Cleaner Air for Scotland 2 - Towards a Better Place for Everyone

A new air quality strategy to replace Cleaner Air for Scotland - The Road to a Healthier Future, setting out the Scottish Government's air quality policy framework for the next five years and a series of actions to deliver further air quality improvements.

5. Public Engagement and Behaviour Change

89. Public information provision, awareness and behavioural change are interlinked and integral to the delivery of long-term sustained change in environmental quality generally and air pollution specifically.

90. Our proposals on public engagement and behaviour change are informed by a review of evidence around public attitudes and behaviour relating to air quality, undertaken by the University of the West of England. The review report was published in August 2020.[71]

91. The review showed that there is limited evidence available on public perceptions specifically of air quality in Scotland. The review therefore also encompassed emission-generating activities (e.g. transport/travel, domestic energy) and related issues (low carbon, climate change, energy production). Based on the wide range of studies identified in this broader context, there appears to be a strong awareness of, and engagement with, air quality and climate change issues, at least in certain sectors of society in Scotland. There are however, significant barriers to engagement and, importantly, behaviour change, particularly amongst deprived communities.

92. As with public perception, limited research on public engagement around air quality issues has been undertaken in Scotland. Accordingly, the range of evidence covered in the review was widened, both in terms of the issues covered and geographically. This resulted in the identification of a range of public engagement approaches, from communication tools, traditional questionnaires and focus groups, to more participatory citizen panels, citizen science, living labs and co-creation, and novel techniques using social media and gamification.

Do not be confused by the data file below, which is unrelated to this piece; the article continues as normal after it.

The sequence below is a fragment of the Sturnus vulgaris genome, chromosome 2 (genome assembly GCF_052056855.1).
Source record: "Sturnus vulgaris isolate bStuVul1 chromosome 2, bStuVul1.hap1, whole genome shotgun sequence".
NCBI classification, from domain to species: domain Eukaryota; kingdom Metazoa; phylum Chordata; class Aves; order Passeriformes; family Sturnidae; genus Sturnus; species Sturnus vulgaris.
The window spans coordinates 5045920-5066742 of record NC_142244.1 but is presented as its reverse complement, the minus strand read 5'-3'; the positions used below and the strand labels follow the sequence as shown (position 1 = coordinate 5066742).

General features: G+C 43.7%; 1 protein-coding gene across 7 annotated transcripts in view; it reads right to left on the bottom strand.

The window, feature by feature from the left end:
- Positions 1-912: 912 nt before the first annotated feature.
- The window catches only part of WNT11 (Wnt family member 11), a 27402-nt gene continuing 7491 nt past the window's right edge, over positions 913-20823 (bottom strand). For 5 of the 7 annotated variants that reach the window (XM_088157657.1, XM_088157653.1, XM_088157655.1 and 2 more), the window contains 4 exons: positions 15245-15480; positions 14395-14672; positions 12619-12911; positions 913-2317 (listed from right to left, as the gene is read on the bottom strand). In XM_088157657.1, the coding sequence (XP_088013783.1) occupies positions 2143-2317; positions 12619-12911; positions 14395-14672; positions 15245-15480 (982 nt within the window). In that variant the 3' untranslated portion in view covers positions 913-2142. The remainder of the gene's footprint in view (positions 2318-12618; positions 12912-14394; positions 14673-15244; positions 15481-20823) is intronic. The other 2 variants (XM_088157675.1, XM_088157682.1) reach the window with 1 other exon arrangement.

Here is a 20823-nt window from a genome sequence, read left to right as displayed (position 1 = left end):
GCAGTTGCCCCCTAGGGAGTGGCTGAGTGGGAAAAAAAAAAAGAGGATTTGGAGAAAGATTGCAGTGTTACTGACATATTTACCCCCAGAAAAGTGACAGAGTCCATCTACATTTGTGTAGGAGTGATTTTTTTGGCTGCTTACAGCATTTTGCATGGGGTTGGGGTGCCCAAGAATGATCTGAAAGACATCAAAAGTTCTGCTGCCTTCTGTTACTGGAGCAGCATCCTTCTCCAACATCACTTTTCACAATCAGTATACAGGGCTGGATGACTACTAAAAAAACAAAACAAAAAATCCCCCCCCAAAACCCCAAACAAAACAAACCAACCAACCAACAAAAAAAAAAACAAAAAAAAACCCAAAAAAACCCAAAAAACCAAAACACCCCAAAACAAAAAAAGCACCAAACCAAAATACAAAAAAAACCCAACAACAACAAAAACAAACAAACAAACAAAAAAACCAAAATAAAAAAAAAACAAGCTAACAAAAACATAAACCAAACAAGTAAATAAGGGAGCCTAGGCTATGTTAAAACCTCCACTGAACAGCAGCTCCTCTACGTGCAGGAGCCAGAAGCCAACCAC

93. The review highlighted that air quality behaviours are informed by many complex factors that need to be considered when designing meaningful and effective future engagement. Effective public engagement should draw upon an assortment of different approaches, using materials from other successful strategies to build a coordinated suite of multi-media initiatives. Support from communications experts and commitment from a range of actors, e.g. national and local government, public health agencies, public transport providers, businesses and schools is also required. Planned long-term monitoring and evaluation should be designed into the campaign to identify the effectiveness of strategies, and to allow organisers to learn from the successes and follow up on areas of weakness. Coupling evaluation with evidence on how public engagement has contributed can create a feedback exchange, and also enable citizens to reflect on their experiences in a more informed way. Furthermore, the engagement strategy, materials and evaluation reports should be transparent and publicly available to allow others to benefit.

94. Based on the review of current evidence, the following recommendations are made as a basis for future public engagement on air quality issues in general terms and specifically for developing a public engagement strategy on air quality in Scotland: